TL;DR: Both the community and Dries Buytaert, Project Lead, see a need to evolve Drupal community governance. The Drupal Association can help in a support role. We will start by hosting mediated community discussions so everyone around the world can participate, be heard and understood, and share their ideas. Creating a new governance model will take many months and will require an agile approach as we all feel our way through the proper steps. The Drupal Association will continue to find ways to support this process as we all move through it together.


Over the last several weeks, the Drupal Association has been in listening mode — and we still are. We’re hearing community members say they need clarity and understanding, and that our community governance needs to change. As we process what we’re hearing, we want to find the best way to help the community address the issues being raised, within the boundaries of the Drupal Association charter.

The Drupal Association’s mission is to unite the global community to help build and promote the software. We do that in two very specific ways: DrupalCon and We’re determining how best to meet the community’s needs as it relates to these two key community homes. In the near future, I will publish blogs with ideas on how we might address the various needs we are hearing.

Evolving Community Governance

There is one need that we hear loud and clear that we can address today: The community needs support to evolve community governance structures and processes. Both the community at large, and Dries Buytaert, Project Lead, have expressed this need, and we are glad to see this alignment.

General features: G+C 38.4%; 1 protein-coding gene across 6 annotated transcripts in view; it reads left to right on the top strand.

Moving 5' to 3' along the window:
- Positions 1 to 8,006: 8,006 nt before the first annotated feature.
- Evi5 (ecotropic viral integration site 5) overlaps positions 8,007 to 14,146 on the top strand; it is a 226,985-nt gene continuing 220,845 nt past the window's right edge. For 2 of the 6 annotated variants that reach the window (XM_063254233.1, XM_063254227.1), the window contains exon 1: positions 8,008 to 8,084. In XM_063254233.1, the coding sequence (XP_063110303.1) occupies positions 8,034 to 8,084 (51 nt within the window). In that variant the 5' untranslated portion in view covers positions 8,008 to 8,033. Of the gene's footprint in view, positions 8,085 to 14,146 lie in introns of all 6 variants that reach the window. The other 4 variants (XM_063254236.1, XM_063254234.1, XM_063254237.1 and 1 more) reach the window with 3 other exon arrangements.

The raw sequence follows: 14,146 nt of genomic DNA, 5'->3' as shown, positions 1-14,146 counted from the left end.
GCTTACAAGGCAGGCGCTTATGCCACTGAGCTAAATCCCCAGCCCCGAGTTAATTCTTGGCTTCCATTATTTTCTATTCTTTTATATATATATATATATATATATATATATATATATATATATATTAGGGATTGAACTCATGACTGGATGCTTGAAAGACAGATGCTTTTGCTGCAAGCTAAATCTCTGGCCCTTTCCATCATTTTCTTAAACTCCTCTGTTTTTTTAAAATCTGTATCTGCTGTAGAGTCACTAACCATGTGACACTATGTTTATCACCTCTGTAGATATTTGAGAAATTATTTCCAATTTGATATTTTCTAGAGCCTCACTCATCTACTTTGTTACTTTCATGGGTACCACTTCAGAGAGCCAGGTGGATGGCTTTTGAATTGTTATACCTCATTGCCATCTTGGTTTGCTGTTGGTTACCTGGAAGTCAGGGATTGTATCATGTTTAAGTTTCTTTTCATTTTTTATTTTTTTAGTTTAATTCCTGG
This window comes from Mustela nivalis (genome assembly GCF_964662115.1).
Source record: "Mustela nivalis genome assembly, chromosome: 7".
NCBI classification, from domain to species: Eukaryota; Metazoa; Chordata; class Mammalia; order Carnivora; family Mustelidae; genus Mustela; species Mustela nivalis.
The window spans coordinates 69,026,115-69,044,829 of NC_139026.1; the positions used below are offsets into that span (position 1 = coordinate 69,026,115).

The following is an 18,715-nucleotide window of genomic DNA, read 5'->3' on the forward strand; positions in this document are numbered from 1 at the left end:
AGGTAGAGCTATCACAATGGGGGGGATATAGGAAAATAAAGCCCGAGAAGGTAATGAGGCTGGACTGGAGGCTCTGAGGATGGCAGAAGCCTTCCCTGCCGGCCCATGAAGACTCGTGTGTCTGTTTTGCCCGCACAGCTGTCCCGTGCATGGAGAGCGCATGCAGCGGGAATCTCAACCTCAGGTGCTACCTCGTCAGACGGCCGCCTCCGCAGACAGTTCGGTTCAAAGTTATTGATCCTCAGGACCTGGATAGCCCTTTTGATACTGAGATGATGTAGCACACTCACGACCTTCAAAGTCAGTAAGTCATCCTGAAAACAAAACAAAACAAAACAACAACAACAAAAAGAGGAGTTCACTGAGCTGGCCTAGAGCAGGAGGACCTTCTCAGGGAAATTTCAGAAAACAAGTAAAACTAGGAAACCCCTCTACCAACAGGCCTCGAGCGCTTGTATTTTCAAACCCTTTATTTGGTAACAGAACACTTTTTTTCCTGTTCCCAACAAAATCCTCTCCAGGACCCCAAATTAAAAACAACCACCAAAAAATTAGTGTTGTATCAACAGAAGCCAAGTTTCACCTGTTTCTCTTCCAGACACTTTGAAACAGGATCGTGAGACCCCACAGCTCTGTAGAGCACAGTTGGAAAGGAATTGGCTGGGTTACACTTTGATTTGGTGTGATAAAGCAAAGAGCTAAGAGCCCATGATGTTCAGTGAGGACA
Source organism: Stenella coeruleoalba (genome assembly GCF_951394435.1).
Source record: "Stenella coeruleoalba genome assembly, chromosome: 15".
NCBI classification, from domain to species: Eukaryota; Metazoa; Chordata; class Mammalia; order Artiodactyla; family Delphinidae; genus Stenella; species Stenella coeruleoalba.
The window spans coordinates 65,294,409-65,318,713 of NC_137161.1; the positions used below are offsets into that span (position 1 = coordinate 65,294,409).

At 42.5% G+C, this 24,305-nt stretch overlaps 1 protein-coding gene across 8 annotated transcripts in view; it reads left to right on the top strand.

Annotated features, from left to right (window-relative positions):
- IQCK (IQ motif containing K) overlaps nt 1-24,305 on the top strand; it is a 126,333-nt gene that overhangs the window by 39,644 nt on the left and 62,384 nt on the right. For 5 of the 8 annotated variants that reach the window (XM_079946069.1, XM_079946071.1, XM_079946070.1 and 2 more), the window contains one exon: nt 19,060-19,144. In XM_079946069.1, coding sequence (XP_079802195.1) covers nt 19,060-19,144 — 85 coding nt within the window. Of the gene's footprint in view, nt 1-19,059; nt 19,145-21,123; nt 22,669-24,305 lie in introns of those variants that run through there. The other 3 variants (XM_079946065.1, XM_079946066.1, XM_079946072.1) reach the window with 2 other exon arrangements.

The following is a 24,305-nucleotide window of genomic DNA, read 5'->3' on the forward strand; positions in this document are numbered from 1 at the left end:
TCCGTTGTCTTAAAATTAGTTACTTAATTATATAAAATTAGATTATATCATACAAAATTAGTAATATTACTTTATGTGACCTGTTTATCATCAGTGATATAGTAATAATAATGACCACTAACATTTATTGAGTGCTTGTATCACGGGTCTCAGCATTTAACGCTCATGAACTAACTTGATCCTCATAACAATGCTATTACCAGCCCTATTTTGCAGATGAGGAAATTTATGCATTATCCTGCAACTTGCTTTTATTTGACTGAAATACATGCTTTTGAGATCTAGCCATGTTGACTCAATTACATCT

It’s important to note that the Drupal Association has a very limited role in community governance. Our only role in governance stems directly from our charter to manage DrupalCon and

It’s not within our charter to oversee community governance or drive its evolution. The last thing the Drupal Association wants is to step outside of our charter or accidentally take away the community’s agency in self-organizing to create the new community governance model. However, we do want to facilitate forward movement. And so, we can take a support role.

We hear that many in the community want to come together to talk. We can support this by providing a meeting place (both in person and online), and a mediator for community discussions.

We have asked Whitney Hess, a coach who has worked with the Drupal community before, to facilitate and mediate community discussions, where people can come together to talk about current community issues and explore ideas for improved governance. These discussions will start at DrupalCon Baltimore and continue in a series of online meetings, scheduled at different times so members around the world can participate. [see more details below]